Pass or Fail: Tampa Bay Lightning’s anti-visiting fan dress code

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Pass or Fail: Tampa Bay Lightning’s anti-visiting fan dress code
Pass or Fail: Tampa Bay Lightning’s anti-visiting fan dress code

The Tampa Bay Lightning are playing another round of the Stanley Cup Playoffs, which means it’s time for another round of visiting teams discovering their unique dress code for high-end tickets buyers.

The Bolts' ticket policy is two-fold. They restrict their ticket sales to certain Floridian zip codes, but this is a practice that’s been adopted by several other thin-skinned teams in the NHL that are apparently allergic to raucous, chaotic, entertaining atmospheres at their home games. (Looking at you, Nashville and Washington.)

But the ticket policy that’s raised the most eyebrows is this one:

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Chase Club and Lexus Lounge ticket holders: Please note that for all 2015 NHL Playoff Games at Amalie Arena, only Tampa Bay Lightning apparel (or neutral) will be permitted in these club and adjoining seating areas. Fans wearing visiting team apparel will be asked to remove them while in these areas.

If a Chicago Blackhawks fan refuses to doff their fan gear at the suites, they’ll be moved to another seat outside the premium area. And, uh, there really aren’t many of those during the Stanley Cup Final.

“We’re not going to apologize for the policy,” said Bill Wickett, the Lightning’s executive vice president for communications, told the New York Times. “We want to create as much of a hometown environment for the Lightning players and our season-ticket holders as we can, and we’ve been somewhat successful at it.”

Chicago bloviator Dan Bernstein predictably lamented the policy:

What about underpants? Lucky socks? Will scans and pat-downs be required to root out any Indian-headed item otherwise squirreled away?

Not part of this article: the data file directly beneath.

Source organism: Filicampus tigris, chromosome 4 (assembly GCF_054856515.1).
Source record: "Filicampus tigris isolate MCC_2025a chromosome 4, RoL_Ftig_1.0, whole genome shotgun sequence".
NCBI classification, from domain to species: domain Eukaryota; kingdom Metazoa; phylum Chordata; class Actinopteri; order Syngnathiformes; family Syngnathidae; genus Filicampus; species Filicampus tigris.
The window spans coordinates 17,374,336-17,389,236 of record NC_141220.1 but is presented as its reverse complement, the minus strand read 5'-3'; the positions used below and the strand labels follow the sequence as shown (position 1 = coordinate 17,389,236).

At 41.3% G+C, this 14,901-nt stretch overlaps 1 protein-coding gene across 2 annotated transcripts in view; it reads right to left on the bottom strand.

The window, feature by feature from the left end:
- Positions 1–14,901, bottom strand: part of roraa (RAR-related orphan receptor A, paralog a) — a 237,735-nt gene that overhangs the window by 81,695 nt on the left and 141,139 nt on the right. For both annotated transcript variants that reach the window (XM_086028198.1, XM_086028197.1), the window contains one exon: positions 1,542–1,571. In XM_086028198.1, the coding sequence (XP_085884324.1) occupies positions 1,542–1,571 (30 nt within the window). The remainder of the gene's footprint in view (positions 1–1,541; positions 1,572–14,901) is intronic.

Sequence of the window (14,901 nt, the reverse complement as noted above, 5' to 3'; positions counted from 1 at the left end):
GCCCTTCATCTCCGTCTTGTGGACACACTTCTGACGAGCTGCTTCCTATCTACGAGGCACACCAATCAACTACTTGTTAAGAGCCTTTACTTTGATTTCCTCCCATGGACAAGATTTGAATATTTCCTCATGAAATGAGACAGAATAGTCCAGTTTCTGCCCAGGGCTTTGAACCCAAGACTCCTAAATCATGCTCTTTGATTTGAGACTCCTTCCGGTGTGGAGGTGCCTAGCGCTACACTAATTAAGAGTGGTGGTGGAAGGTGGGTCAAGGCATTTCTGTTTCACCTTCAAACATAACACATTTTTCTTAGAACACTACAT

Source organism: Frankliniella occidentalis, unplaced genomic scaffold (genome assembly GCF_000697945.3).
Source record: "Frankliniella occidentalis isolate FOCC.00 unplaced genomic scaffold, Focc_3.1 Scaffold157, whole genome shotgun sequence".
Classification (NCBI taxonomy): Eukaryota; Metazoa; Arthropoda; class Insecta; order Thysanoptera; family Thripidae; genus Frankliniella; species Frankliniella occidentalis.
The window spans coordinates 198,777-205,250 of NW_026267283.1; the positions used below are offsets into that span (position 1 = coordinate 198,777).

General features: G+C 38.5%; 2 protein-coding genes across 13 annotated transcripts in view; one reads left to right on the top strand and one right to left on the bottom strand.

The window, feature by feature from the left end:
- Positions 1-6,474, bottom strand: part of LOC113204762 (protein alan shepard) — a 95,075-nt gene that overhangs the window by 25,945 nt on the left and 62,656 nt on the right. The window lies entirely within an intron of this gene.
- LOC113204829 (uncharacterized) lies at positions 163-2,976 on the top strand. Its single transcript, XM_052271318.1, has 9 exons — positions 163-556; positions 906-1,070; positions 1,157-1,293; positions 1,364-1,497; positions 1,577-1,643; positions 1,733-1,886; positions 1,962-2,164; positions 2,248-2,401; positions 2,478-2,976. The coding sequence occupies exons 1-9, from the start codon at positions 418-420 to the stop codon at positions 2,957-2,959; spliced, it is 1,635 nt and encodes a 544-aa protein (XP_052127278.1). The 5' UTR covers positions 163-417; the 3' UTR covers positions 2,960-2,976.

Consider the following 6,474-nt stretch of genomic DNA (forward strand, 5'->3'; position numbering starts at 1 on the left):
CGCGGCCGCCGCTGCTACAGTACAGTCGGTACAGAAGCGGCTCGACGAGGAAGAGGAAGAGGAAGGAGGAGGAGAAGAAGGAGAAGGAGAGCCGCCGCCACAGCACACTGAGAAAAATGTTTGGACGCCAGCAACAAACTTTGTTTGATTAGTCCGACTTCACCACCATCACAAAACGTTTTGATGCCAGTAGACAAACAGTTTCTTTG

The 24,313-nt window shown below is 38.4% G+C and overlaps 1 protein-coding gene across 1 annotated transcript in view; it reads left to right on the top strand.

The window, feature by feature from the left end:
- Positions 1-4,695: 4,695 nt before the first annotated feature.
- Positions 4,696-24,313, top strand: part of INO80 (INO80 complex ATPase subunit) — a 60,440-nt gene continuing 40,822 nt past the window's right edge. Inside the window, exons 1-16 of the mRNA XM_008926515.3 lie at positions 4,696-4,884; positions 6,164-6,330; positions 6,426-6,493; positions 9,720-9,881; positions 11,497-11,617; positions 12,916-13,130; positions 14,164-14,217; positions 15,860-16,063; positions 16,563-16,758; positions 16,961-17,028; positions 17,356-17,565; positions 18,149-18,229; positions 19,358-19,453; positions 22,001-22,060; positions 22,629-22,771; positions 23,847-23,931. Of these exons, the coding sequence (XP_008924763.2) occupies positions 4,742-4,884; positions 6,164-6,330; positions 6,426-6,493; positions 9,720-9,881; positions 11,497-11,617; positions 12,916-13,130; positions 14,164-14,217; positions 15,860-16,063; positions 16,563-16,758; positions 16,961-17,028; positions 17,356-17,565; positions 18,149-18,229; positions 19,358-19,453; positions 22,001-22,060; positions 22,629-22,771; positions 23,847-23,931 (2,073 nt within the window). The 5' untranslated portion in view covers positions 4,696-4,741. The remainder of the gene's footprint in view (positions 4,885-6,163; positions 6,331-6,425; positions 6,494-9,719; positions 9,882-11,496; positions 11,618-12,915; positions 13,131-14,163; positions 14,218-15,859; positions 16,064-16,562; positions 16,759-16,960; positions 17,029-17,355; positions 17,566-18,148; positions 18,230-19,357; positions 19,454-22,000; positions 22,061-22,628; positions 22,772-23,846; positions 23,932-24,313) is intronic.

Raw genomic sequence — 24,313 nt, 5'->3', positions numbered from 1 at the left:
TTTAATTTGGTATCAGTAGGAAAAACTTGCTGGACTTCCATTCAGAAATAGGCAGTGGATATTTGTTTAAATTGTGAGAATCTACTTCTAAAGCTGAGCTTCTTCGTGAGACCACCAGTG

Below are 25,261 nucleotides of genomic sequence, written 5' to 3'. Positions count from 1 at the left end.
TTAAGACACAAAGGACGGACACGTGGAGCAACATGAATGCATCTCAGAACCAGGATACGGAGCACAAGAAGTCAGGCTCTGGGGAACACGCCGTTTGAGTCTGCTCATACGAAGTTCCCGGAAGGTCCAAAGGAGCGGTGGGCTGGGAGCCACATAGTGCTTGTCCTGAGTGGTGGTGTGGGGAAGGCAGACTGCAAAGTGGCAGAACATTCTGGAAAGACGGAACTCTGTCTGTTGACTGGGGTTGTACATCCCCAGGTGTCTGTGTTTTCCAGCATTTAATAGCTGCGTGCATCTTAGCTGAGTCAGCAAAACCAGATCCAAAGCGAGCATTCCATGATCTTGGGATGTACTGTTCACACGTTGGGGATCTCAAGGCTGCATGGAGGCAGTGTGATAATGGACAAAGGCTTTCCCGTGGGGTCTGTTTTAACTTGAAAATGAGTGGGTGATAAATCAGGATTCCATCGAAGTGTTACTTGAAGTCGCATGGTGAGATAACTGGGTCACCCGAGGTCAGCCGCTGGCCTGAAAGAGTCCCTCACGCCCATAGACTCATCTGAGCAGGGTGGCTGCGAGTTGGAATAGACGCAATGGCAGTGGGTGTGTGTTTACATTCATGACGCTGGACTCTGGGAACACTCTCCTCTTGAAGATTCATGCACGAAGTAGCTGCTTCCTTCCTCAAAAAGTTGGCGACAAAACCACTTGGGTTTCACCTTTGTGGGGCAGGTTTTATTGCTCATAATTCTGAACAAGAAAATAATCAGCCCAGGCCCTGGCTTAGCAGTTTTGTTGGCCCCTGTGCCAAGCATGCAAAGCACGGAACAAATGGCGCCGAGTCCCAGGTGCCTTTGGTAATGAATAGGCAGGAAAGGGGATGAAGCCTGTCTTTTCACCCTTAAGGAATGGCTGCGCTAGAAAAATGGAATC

Attempts to create an artificially controlled “hometown environment” sure seem like a needless expenditure of energy and concern for a franchise that won a Cup of its own as recently as 2004. If that wasn’t enough to grow and sustain a fan base sufficiently to this point, it’s probably not worth the trouble.

Kavitha Davidson of Bloomberg goes one step further and contends it’s a violation of the fans’ Constitutional rights:

It's hard not to agree that these restrictions, and the team's justifications for them, are terribly misguided. The limits on opposing jerseys seems to be at best bad sportsmanship and at worst a First Amendment violation.

Then there's the unsavory idea of what amounts to "separate but equal" premium seating, promising richer Bolts fans a Blackhawks-free safe-zone in the luxury suites and clubs.

Because, you know, they aren’t already promised shorter lines at better food kiosks and shrimp cocktail in their special room with televisions …

For me, the ticket policy is fine because it’s a small sample size: The Lightning are restricting visiting team gear in their premium seating, which means well over 14,000 seats for the plebeians who can wear red body suits under Jonathan Toews jerseys while carrying a deep dish pizza box with GO HAWKS written on it.

In other words, it’s like complaining that the club house has a different dress code than the course at a PGA event. The majority of the fans can wear what they wish and represent the team they'd like. 

That said, what say you:

PASS OR FAIL: The Tampa Bay Lightning “dress code” for visiting fans.

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